Orientation and First Weeks
Bonjour from France! I am currently two months into my exchange program, and I cannot begin to explain how amazing this opportunity has been. I never imagined going on exchange during my undergraduate degree, but when I got that email in December that I was qualified to apply, I decided to take the chance and I am only happy I did so. Participating in an exchange program has truly been academically challenging and a life changing experience for me.
In addition to the orientation week organized by my host university, the "Bureau des Elévès" (student body) planned an integration week before classes began. It was an awesome opportunity to socialize and make friends with other exchange students. They planned club days, campus tours, champagne tours, wine tasting tours, and a lot of fun activities. Given that Sciences Po Reims campus is an international campus, it made connecting with people easier because everyone was excited to learn about where you came from and wanted to make friends.
Cultural and Environmental Observations
France was my first choice for two reasons. Firstly, I wanted to study Political Science from an international perspective and my host university is a prestigious for diplomatic studies in France. Secondly, I genuinely wanted to immerse myself in French culture and learn the language in order to become bilingual. After receiving my SFU nomination, I remember binge-watching "Emily in Paris" on Netflix to get a sense of what life might be like in France. I daydreamed about eating croissants and engaging in other stereotypically Parisian activities. While I am not living like “Emily in Paris", I still get to experience culture in an intimate way in the smaller city of Reims.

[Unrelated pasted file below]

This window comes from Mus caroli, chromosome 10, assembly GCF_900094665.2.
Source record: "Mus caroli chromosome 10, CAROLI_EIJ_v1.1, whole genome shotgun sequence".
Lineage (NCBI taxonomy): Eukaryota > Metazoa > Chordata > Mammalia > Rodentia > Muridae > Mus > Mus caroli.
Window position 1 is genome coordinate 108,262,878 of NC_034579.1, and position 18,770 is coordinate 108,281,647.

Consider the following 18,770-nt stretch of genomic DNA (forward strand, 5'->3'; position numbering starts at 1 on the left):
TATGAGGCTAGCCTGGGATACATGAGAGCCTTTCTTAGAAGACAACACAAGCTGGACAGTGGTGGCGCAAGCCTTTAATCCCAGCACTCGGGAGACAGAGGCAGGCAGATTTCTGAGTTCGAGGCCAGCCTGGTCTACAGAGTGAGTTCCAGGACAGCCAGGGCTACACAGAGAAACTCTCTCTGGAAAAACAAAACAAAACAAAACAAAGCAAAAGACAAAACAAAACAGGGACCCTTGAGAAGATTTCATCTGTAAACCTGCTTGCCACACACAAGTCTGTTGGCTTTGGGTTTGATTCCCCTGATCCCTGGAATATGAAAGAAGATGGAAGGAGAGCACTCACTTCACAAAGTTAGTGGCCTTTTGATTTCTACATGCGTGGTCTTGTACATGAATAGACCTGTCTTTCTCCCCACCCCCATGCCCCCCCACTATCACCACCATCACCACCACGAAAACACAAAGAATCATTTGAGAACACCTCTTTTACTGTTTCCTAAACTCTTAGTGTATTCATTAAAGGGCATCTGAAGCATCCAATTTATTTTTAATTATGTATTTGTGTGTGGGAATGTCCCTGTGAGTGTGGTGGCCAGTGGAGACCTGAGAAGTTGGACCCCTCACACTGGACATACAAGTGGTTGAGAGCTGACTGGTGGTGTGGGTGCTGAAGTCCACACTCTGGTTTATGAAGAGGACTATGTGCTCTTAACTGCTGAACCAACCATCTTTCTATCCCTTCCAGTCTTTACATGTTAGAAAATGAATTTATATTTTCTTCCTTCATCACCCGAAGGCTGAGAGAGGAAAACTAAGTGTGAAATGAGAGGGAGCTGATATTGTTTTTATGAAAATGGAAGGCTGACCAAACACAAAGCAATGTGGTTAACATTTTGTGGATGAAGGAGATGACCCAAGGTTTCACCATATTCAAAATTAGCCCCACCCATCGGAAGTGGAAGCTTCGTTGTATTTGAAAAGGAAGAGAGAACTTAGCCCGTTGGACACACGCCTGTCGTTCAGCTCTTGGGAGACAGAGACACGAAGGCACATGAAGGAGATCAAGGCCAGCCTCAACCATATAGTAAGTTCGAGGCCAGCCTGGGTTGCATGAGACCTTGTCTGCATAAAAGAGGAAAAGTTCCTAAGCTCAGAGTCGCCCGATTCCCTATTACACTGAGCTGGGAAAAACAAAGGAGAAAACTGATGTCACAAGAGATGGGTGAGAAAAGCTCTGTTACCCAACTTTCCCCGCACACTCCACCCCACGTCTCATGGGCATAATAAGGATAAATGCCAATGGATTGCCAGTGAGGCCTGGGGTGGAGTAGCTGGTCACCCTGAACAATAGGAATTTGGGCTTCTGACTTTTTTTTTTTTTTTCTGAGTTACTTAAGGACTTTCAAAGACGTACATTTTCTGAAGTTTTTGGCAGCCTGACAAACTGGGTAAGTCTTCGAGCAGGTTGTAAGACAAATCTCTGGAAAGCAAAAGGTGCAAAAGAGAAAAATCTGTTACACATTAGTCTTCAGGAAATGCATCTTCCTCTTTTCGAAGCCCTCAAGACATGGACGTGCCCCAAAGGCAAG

My exchange so far has been nothing but amazing. Most days, it feels like I am living in a dream. The city of Reims is historically rich with magnificent gothic architecture. The bakeries, the food, and the people make me fall more in love with France each day. Living on my own in a country where I am not proficient in the language and having to take care of myself has contributed to my growth as a young adult. It comes with a lot of difficulties and responsibilities, but it gets easier over time.
Prior to my exchange program, I had little travel experience and had never been to Europe. Now, I can visit neighbouring European countries while going to school here. Travelling and studying abroad can be extremely expensive which makes it even more inaccessible for minorities. I cannot express how crucial it is for Black women to take up spaces and be recognized, and I appreciate the EDI IMA and SFU for making such a project more accessible. I am looking forward to sharing my language and intercultural skills when I get back to SFU.